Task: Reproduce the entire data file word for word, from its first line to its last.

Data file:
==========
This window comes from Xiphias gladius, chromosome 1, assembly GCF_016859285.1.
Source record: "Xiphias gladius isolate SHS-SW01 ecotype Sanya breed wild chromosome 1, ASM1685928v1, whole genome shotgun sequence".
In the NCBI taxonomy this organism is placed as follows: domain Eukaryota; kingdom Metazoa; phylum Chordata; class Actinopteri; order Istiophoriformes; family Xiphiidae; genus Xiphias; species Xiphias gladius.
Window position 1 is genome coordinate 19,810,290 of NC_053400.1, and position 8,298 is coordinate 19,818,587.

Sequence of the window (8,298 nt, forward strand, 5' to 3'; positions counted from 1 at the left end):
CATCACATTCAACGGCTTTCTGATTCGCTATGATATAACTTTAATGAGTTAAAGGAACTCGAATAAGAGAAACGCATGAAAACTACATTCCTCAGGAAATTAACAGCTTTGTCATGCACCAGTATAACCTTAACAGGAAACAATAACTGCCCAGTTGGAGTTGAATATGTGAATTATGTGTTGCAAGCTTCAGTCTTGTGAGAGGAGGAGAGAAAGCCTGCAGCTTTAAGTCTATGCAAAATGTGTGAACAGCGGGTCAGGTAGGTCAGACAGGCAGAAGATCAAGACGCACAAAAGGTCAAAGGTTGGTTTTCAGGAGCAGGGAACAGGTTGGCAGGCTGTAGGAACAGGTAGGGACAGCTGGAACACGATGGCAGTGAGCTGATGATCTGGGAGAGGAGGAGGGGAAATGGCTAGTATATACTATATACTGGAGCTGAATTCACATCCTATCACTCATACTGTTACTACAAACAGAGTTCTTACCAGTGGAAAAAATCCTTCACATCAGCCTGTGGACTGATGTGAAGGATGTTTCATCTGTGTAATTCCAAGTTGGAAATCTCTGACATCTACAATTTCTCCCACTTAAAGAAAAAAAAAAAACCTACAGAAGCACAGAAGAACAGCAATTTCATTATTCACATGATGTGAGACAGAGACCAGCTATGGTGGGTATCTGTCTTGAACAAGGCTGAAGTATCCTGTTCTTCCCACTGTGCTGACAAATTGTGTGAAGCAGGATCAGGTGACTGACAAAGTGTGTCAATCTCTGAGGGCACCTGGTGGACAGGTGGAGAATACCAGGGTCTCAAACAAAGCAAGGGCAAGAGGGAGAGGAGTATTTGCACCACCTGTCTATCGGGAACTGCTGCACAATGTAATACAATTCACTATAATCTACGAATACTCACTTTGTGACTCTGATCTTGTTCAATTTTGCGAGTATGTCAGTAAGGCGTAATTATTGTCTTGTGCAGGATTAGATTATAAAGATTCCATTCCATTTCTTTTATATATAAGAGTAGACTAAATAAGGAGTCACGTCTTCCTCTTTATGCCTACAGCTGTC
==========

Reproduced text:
This window comes from Xiphias gladius, chromosome 1, assembly GCF_016859285.1.
Source record: "Xiphias gladius isolate SHS-SW01 ecotype Sanya breed wild chromosome 1, ASM1685928v1, whole genome shotgun sequence".
In the NCBI taxonomy this organism is placed as follows: domain Eukaryota; kingdom Metazoa; phylum Chordata; class Actinopteri; order Istiophoriformes; family Xiphiidae; genus Xiphias; species Xiphias gladius.
Window position 1 is genome coordinate 19,810,290 of NC_053400.1, and position 8,298 is coordinate 19,818,587.

Sequence of the window (8,298 nt, forward strand, 5' to 3'; positions counted from 1 at the left end):
CATCACATTCAACGGCTTTCTGATTCGCTATGATATAACTTTAATGAGTTAAAGGAACTCGAATAAGAGAAACGCATGAAAACTACATTCCTCAGGAAATTAACAGCTTTGTCATGCACCAGTATAACCTTAACAGGAAACAATAACTGCCCAGTTGGAGTTGAATATGTGAATTATGTGTTGCAAGCTTCAGTCTTGTGAGAGGAGGAGAGAAAGCCTGCAGCTTTAAGTCTATGCAAAATGTGTGAACAGCGGGTCAGGTAGGTCAGACAGGCAGAAGATCAAGACGCACAAAAGGTCAAAGGTTGGTTTTCAGGAGCAGGGAACAGGTTGGCAGGCTGTAGGAACAGGTAGGGACAGCTGGAACACGATGGCAGTGAGCTGATGATCTGGGAGAGGAGGAGGGGAAATGGCTAGTATATACTATATACTGGAGCTGAATTCACATCCTATCACTCATACTGTTACTACAAACAGAGTTCTTACCAGTGGAAAAAATCCTTCACATCAGCCTGTGGACTGATGTGAAGGATGTTTCATCTGTGTAATTCCAAGTTGGAAATCTCTGACATCTACAATTTCTCCCACTTAAAGAAAAAAAAAAAACCTACAGAAGCACAGAAGAACAGCAATTTCATTATTCACATGATGTGAGACAGAGACCAGCTATGGTGGGTATCTGTCTTGAACAAGGCTGAAGTATCCTGTTCTTCCCACTGTGCTGACAAATTGTGTGAAGCAGGATCAGGTGACTGACAAAGTGTGTCAATCTCTGAGGGCACCTGGTGGACAGGTGGAGAATACCAGGGTCTCAAACAAAGCAAGGGCAAGAGGGAGAGGAGTATTTGCACCACCTGTCTATCGGGAACTGCTGCACAATGTAATACAATTCACTATAATCTACGAATACTCACTTTGTGACTCTGATCTTGTTCAATTTTGCGAGTATGTCAGTAAGGCGTAATTATTGTCTTGTGCAGGATTAGATTATAAAGATTCCATTCCATTTCTTTTATATATAAGAGTAGACTAAATAAGGAGTCACGTCTTCCTCTTTATGCCTACAGCTGTC